My son has started going to our village garderie (daycare). He has been three times so far and he loves it. We pack his backpack with his house shoes (children do not wear shoes inside) and tissues for his runny nose. He puts his backpack on with his sisters and after we drop them off at gym, my son and I head up the hill to the garderie.
It is only once a week for a few hours but it is beginning to make a big difference in my son’s confidence. He has started to play with other children even if it is only a little. He will not let me leave without him but as long as I am there he is as happy as he can be. He loves it.
We have, also, started going to a gymnastics class for Moms and kids. I take my four year old daughter (she is not in school at this time) and my son. The cost is only twenty-five francs for three months no matter how many children the mother brings with her. I think that is super cheap for one child let alone my two. The quality of the program is super and my kids can’t wait to go.
I am doing all of this not only because I think it is good for the kids to get out and be active. It is because my children are shy. They are shy enough that it is a concern. So, I want to do all that I can to give them every opportunity to socialize with others.
My son made the bracelet shown above at the garderie. He will not sit down to paint. However, he likes to put puzzles together, play cars and make things. So, even if it is a slow start he is progressing. The first time he went he wouldn’t go near the activity table. Since then, he will as long as there is no painting involved. For some reason that scares him.
My oldest daughter has an appointment to be seen by the school psychologist because she isn’t talking in school like she should be. She stays with her best friend and doesn’t play much with the other children. She does answer her teachers this year but did not last year. Her teachers told me that she will not sit without the teacher telling her where to sit and assuring her it is OK.
Her sister (which is in the same classroom) is having similiar issues and I will check with the school psychologist about evaluating her as well. I do not want to let it go for too long.
When I was a child I was so shy that I never had more than one or two friends. I was terrified that I may have to talk to someone and hated when the teacher called on me. It wasn’t that I was a little shy and would outgrow it. I never did until I was in my thirties. I spent years dredding any social interaction with others. It was stressful when it should have been fun.
I do not want my children to suffer (yes, I did suffer) like I did.
My son is to the point that if someone even looks at him he will scream and hide behind me. I believe that if we (my husband and I) do all that we can for our children now they may be able to beat this.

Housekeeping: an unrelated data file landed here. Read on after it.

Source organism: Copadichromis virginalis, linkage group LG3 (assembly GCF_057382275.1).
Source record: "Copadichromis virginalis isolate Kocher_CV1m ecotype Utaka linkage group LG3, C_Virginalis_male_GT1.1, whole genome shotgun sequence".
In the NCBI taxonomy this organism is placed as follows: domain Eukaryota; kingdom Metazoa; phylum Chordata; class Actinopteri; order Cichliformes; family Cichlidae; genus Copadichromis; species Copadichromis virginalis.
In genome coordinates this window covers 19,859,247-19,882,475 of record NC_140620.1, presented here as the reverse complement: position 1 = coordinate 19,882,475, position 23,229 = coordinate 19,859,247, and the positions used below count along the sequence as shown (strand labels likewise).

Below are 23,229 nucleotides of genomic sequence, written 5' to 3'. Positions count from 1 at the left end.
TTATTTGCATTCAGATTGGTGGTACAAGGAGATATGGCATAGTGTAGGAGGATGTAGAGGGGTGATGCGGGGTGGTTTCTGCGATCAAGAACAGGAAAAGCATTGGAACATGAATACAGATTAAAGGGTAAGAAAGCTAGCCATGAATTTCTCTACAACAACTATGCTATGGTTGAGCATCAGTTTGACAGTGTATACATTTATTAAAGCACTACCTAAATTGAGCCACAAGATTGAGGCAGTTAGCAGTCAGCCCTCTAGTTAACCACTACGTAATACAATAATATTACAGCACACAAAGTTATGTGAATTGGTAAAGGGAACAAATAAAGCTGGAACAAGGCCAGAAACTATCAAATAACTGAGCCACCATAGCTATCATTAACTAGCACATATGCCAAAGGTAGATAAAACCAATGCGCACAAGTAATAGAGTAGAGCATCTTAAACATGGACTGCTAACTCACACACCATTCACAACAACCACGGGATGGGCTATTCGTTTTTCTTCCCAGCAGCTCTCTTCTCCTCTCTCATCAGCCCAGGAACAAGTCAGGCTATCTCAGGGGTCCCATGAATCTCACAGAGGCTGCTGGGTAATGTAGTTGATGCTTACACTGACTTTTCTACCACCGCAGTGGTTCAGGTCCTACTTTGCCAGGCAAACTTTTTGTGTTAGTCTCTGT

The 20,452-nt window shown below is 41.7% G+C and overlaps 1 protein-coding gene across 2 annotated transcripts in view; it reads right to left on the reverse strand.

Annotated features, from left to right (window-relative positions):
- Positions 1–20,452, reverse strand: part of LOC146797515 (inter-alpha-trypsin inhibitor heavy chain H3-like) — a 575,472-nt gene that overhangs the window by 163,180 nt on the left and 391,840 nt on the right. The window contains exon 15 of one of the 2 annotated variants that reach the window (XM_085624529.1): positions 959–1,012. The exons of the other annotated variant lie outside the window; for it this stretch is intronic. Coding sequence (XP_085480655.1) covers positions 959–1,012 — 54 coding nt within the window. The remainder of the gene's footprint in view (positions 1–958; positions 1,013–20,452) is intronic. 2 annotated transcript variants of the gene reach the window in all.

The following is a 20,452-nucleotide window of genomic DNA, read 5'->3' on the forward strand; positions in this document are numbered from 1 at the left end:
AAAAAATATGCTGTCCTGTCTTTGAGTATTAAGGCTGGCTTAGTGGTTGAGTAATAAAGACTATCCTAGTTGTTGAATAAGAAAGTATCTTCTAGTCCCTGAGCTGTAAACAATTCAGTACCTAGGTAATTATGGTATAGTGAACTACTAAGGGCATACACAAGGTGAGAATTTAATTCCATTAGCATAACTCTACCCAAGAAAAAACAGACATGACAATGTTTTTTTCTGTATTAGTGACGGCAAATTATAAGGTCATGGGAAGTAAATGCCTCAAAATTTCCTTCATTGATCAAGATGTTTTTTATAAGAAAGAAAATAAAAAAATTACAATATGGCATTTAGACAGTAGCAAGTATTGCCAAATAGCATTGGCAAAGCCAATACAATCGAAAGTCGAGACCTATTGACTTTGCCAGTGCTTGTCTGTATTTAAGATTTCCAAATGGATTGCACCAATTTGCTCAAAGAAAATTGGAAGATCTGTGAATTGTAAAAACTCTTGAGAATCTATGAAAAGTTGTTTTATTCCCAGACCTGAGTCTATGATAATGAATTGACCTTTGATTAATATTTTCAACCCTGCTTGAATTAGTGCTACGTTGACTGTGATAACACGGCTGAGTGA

The kids will play with other children here at our apartment and do talk with adults they know well. So, I hope that they will be able to be more social.
After my daughter’s teachers informed us about her silence at school, I looked online for what may be causing it. I did a quick Google search and found out about Selective Mutism.
It was like a door opened.
I do think that this is what my five year old has. I am pretty sure that both my four year old and son have it too. But, time will tell. It was hard for me to come to terms with this because I wanted my daughter to be like all the other kids. I still do.
However, she is who she is and that is OK.
I am positive that I had Selective Mutism all throughout my school years. I am happy that more is known about Selective Mutism today so that my children will get all the support and help they need. They will not need to sit in the darkness alone.
I read on a Selective Mutism website that if a child is not talking after a month in school the child should see a psychiatrist to be diagnosed. I only found out the severity on my five years silence at school when the school year was almost over during a parent-teacher meeting.
When my daughter’s teachers first talked to us about it I felt they were being silly. That she was just shy and would outgrow it. Since then, all the memories of my own silence in school has come back to me.
I remember sitting in class feeling like I was screaming inside because I was so afraid.
Afraid to talk.
Something that is easy and simple for most everyone. For me, it was the same as asking me to jump off of a building.
I was terrified…completely terrified.
I know my five year old must feel the same way and I am happy that her teachers brought it to our attention and insisted it wasn’t something that she would outgrow.
We are lucky that we are living in Switzerland where things like this are taken care of. I don’t think that in the States or in France the teachers would have been so concerned at such a young age.
I can’t tell you how impressed I am with Swiss schools. We do not pay one cent to the schools. Not even for supplies. And, our children are getting a wonderful education with all the support they need to succeed in life.
If your child is not talking at school (even if they talk at home) I recommend that you visit the websites below for information about Selective Mutism. Talk to your child’s teacher about what can be done to help your child overcome his/her fear of talking in the classroom. Don’t wait to see if they outgrow it. They may not without some help.